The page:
How bad is 2016? Pretty bad, huh? Can anyone ever remember anything worse?
The thing is, while the resentment and pain are typical in some ways, especially in the case of a celebrity who, because of the culture, we felt we knew or had a connection with, but in the end, we’re a bit selfish. Their paths are in a new direction, one we can’t follow, and we resent that we don’t get any more from them. But here’s my question, whose passing is more important, Carrie Fisher’s or Richard Adams’? In the past week, Alan Thicke or George Michael?
Let’s change the stakes. How much of that emotional output we’re all pouring out now was shed for the 1000 Libyan refugees who drowned off the coast of Italy in one night last summer?
Or the civilians caught in the crossfire in Aleppo?
Or the Italians killed when the earthquake hit in the middle of the night and collapsed their village on top of them as they slept?
Or the 92 passengers of the Russian jet that went down Christmas day?
Or the millions of people who, despite all the promises and exhortations that we just needed to give a little bit more, that a miracle cure was just around the corner, lost their fights with cancer – one of whom was my own mother?
People die every year. It is the cycle of life. We are born, we walk our journeys, we pass on. Some may acquire more fame and celebrity that others during their journey, but they, too, pass by and pass away. Just like anyone else. Their being well known doesn’t make them better. That they represented an ideal perhaps does – if it is something you find that resonates you. But you don’t lose an idea when you lose the person. Not if they’ve done their work correctly in sharing it.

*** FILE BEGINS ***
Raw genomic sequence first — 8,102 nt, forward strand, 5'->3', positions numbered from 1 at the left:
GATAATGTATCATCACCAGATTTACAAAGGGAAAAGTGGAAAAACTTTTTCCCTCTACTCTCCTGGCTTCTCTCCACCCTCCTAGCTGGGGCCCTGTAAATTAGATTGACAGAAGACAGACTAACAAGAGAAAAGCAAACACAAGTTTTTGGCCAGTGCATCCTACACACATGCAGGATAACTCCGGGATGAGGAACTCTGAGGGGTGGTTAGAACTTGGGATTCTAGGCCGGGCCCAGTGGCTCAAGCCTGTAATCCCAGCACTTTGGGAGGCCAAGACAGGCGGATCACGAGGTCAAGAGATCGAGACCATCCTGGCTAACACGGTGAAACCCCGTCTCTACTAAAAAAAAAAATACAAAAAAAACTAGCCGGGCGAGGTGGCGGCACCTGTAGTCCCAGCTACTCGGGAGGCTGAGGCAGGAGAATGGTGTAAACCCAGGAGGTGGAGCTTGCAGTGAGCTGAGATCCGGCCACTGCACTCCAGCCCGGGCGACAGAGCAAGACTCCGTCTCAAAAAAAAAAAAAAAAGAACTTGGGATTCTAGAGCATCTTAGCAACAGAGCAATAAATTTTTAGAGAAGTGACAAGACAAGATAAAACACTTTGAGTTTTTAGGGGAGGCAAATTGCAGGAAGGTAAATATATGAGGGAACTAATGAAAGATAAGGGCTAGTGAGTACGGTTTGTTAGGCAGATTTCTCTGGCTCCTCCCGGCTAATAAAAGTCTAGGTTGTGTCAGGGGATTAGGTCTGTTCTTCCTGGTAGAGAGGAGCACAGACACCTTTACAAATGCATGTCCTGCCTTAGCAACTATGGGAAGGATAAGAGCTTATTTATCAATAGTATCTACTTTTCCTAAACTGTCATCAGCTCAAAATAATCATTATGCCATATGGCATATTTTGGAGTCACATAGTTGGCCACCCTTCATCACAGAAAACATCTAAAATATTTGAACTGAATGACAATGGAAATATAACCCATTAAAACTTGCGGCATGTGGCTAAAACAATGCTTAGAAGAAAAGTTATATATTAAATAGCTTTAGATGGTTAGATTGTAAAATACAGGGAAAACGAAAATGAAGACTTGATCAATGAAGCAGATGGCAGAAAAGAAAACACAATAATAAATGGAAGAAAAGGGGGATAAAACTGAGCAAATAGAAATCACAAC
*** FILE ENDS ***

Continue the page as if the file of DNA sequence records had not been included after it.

You think 2016 is bad? 2011 had 51 celebrities pass away (including Elizabeth Taylor, Amy Winehouse, Cliff Robertson, Randy ‘Macho Man’ Savage, to name a few) – and over 22,000 people killed by the Fukushima earthquake and tsunami in Japan.
How about 2004? Well, we lost Bob Keeshan (Captain Kangaroo), Marlin Brando, Christopher Reeve, Paul Winfield – oh, and somewhere between 150,000 and 200,000 people due to the Christmas Tsunami in the Indian Ocean.
All I need to say is two numbers, and your mind will flash back to an image, now starting to fade, but still accessible, of a time when death and fear and community became part of all the United States. 9/11 ring a bell?
So, is 2016 a bad year? Is there really a good one? The only thing you can do is know what you can affect – the moment you are in, and the space around you. Make those better, one moment at a time.